Sick To Death > Chapter 3 > Palliative Care at Home

Sick To Death book cover This extract from the online edition of Sick to Death and Not Going to Take It Anymore! is used with permission.

Palliative Care at Home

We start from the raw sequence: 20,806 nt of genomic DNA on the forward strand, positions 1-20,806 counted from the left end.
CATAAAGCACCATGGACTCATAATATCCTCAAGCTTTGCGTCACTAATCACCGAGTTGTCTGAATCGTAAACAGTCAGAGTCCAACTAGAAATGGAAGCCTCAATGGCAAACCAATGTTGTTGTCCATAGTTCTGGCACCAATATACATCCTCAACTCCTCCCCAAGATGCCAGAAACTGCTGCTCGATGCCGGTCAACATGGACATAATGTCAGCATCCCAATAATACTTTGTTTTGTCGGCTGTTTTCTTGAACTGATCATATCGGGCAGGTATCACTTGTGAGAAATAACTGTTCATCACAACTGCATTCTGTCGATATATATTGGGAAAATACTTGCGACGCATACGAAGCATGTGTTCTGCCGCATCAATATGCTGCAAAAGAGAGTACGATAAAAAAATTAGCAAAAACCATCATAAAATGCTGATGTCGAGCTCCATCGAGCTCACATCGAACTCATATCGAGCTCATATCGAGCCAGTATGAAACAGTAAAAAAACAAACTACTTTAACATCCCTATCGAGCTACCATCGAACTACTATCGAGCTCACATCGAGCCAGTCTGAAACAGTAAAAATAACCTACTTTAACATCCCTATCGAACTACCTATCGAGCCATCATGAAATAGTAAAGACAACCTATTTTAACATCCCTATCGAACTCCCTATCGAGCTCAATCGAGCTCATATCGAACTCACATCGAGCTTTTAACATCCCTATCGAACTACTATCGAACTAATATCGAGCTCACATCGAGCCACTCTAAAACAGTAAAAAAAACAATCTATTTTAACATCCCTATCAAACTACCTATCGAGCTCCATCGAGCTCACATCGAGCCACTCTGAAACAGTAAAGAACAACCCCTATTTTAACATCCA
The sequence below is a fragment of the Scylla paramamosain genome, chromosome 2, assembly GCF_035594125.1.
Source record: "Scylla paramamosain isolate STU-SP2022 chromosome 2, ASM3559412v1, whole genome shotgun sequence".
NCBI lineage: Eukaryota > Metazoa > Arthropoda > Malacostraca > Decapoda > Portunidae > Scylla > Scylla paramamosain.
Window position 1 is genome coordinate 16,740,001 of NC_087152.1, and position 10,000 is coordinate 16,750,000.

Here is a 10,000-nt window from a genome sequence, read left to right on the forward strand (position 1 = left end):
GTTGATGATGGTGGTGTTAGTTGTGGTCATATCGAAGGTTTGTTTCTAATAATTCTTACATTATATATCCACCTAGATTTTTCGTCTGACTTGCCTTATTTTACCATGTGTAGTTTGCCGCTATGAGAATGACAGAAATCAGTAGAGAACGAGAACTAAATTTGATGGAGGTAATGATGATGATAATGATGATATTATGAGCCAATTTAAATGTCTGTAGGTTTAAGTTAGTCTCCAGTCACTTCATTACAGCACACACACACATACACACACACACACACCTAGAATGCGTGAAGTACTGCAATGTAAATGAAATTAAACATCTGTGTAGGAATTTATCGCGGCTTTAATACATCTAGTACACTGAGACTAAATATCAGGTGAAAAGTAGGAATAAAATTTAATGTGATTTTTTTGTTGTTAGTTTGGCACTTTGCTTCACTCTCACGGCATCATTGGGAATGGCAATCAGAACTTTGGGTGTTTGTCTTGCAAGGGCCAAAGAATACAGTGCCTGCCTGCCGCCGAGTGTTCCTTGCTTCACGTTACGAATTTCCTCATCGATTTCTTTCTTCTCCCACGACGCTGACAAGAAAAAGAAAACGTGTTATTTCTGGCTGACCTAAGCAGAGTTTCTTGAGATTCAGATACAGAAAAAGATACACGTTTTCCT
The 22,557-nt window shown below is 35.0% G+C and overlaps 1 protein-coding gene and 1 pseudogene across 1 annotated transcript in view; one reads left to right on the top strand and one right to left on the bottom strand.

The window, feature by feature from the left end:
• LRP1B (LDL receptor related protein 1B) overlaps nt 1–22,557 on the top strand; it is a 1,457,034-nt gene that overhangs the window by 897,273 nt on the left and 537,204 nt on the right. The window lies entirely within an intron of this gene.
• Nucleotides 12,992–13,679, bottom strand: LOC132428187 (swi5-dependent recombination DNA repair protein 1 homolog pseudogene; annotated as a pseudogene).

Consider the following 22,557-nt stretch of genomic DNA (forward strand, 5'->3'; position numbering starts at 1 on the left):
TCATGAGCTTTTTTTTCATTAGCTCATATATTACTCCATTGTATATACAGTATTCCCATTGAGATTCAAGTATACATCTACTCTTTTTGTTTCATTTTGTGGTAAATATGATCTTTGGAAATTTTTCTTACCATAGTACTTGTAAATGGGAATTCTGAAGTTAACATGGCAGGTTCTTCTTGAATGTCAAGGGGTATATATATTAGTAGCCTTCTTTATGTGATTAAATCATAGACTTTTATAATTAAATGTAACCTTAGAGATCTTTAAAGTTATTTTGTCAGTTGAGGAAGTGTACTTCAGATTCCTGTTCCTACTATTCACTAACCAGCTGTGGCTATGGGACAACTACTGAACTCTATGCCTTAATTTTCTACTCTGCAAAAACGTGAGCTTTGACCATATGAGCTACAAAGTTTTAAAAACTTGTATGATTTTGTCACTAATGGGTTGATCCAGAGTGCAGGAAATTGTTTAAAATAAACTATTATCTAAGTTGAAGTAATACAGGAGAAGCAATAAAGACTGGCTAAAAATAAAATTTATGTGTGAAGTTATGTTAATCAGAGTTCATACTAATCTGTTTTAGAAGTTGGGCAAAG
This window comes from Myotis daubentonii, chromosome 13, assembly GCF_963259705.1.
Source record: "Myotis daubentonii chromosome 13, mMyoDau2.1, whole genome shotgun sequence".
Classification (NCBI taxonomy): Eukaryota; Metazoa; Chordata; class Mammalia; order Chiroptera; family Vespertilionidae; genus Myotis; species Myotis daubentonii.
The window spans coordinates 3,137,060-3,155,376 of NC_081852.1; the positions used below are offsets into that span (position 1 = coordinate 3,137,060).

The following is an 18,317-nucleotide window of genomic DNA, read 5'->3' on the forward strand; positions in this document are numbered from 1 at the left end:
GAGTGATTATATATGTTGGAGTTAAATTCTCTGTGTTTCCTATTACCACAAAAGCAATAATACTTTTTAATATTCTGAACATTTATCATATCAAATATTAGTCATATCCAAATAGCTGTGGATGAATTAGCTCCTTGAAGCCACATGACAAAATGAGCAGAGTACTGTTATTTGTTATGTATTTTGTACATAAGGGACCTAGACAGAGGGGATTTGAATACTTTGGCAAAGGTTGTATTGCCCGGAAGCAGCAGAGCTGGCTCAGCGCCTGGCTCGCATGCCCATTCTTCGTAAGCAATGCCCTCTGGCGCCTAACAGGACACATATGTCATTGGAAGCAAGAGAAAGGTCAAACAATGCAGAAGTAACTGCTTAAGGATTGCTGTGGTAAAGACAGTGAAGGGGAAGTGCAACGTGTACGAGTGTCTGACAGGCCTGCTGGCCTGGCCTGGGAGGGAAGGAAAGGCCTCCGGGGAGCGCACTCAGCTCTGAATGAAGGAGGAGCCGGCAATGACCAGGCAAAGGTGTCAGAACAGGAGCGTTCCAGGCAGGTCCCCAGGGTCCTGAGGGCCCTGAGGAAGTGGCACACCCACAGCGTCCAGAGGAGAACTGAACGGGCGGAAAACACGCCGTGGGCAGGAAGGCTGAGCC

Several innovative programs have developed strategies to improve links between home health care, disease management programs, and hospice and palliative care (National Coalition for Health Care and Institute for Healthcare Improvement 2002). At a Kaiser Permanente facility in southern California, for example, the hospice and palliative-care team worked with staff members from a disease management program to improve end-of-life care (Brumley, Enguidanos, and Cherin 2003). The Kaiser Bellflower program aimed to improve families' satisfaction, increase the number of patients referred for hospice care, reduce the need for 911 calls and emergency room admissions, and identify dying patients earlier in the course of their illness. The program developed a checklist to guide hospice staff during home visits to patients with advanced heart and lung failure. It also worked on outreach to all subspecialty physicians in Kaiser medical centers and encouraged physicians to refer seriously ill patients to hospice while patients were in stable, outpatient settings, rather than waiting for an emergency situation. Finally, the program designated liaison nurses to provide one-on-one training and information to physicians throughout the system. Over an eight- month period, emergency transport calls and unplanned hospitalizations went from four per hundred patients to fewer than two per hundred (National Coalition for Health Care and Institute for Healthcare Improvement 2002).

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